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World’s Famous 10 Epics-II: The Epic of Mahabharata By e-Kitap Projesi
eBook (ePub): $5.99
The Mahabharata (composed between 300 BC - 300 AD) has the honor of being the longest epic in world literature, 100,000 2-line stanzas (although the most critical edition edits this down to about... More > 88,000, like “Mevlana J. Roumi’s Masnawi in our Turkish Culture Literature, for example: Masnawi contains 26,000 baits (beyts) like this), making it eight times as long as Homer's Iliad and Odyssey together, and over 3 times as long as the Bible. According to the Narasimhan version, 4000 lines relate main story; the rest contain additional myths and teachings. In other words, the Mahabharata resembles a long journey with many side roads and detours. It is said that “Whatever is here is found elsewhere. But whatever is not here is nowhere else.” The name means “Great story Bharatas.” Bharata was an early ancestor of both the Pandavas and Kauravas who fight each other in a great war, The main narrative concerning the war is contained in the first ten books. And these sections are summarized “12 Tablets” in this book.< Less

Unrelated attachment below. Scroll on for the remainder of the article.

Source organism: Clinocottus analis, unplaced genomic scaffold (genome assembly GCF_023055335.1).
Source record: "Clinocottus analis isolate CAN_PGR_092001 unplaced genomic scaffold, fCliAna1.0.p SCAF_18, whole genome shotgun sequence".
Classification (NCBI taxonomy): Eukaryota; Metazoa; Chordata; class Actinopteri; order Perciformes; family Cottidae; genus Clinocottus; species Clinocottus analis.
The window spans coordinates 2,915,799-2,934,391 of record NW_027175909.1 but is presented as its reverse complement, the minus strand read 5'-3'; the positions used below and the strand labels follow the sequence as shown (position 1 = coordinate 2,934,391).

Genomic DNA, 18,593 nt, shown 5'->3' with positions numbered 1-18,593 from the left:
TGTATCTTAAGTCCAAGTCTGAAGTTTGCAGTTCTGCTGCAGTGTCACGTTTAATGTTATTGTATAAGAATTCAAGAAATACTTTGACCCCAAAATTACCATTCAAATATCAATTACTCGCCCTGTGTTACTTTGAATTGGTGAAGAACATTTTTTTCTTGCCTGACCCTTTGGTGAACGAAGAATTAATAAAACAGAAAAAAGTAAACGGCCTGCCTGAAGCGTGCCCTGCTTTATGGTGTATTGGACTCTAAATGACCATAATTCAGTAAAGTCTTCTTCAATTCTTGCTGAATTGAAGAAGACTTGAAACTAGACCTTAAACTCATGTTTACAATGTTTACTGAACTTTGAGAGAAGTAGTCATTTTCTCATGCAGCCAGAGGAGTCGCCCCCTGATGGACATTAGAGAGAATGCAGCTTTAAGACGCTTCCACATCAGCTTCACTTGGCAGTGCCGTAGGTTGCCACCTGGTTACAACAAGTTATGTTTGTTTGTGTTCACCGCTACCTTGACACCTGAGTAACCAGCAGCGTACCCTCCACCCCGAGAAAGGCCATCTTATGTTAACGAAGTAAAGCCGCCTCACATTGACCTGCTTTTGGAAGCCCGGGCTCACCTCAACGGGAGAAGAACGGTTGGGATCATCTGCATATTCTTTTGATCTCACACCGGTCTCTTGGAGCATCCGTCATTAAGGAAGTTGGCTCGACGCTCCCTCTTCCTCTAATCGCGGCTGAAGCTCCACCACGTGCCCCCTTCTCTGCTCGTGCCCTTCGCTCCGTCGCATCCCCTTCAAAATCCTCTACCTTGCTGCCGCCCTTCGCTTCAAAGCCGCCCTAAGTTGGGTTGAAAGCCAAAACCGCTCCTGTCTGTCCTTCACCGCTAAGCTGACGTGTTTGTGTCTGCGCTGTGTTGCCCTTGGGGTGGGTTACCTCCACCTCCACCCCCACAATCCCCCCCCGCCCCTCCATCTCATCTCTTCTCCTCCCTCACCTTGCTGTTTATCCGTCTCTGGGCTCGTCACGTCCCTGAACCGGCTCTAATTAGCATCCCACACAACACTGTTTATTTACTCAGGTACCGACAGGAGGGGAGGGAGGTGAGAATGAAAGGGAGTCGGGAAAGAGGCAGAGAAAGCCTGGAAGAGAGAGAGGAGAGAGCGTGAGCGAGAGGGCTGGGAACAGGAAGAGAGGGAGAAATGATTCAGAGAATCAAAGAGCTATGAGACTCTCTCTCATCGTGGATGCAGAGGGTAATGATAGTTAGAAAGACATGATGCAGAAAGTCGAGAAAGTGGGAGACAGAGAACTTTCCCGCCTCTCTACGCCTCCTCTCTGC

World’s Famous 10 Epics-I: The Epic of Gilgamesh By e-Kitap Projesi
eBook (ePub): $4.99
The world's oldest extended story, the Epic of Gilgamesh tells the adventures of the king of the ancient city, Uruk. Born more divine than human, Gilgamesh must accept his fate: he will die. The gods... More > send him a companion, Enkidu, and together two heroes undertake mighty deeds. Then Enkidu dies, and Gilgamesh abandons his royal duties and goes in search of eternal life. The Epic of Gilgamesh is, perhaps, the oldest written story on Earth. It comes to us from Ancient Sumeria, and was originally written on 12 clay tablets in cunieform script. It is about the adventures of the historical King of Uruk. The translator chose to eliminate Tablet XII for personal reasons, with support from many literary, archaeological, and linguistic experts because it appears to be more of a sequel to the first 11 tablets, containing a story about Enkidu volunteering to retrieve some objects. This translation is based on the "standard" Akkadian "edition", but is filled in with excerpts from the Old Babylonian where necessary.."< Less

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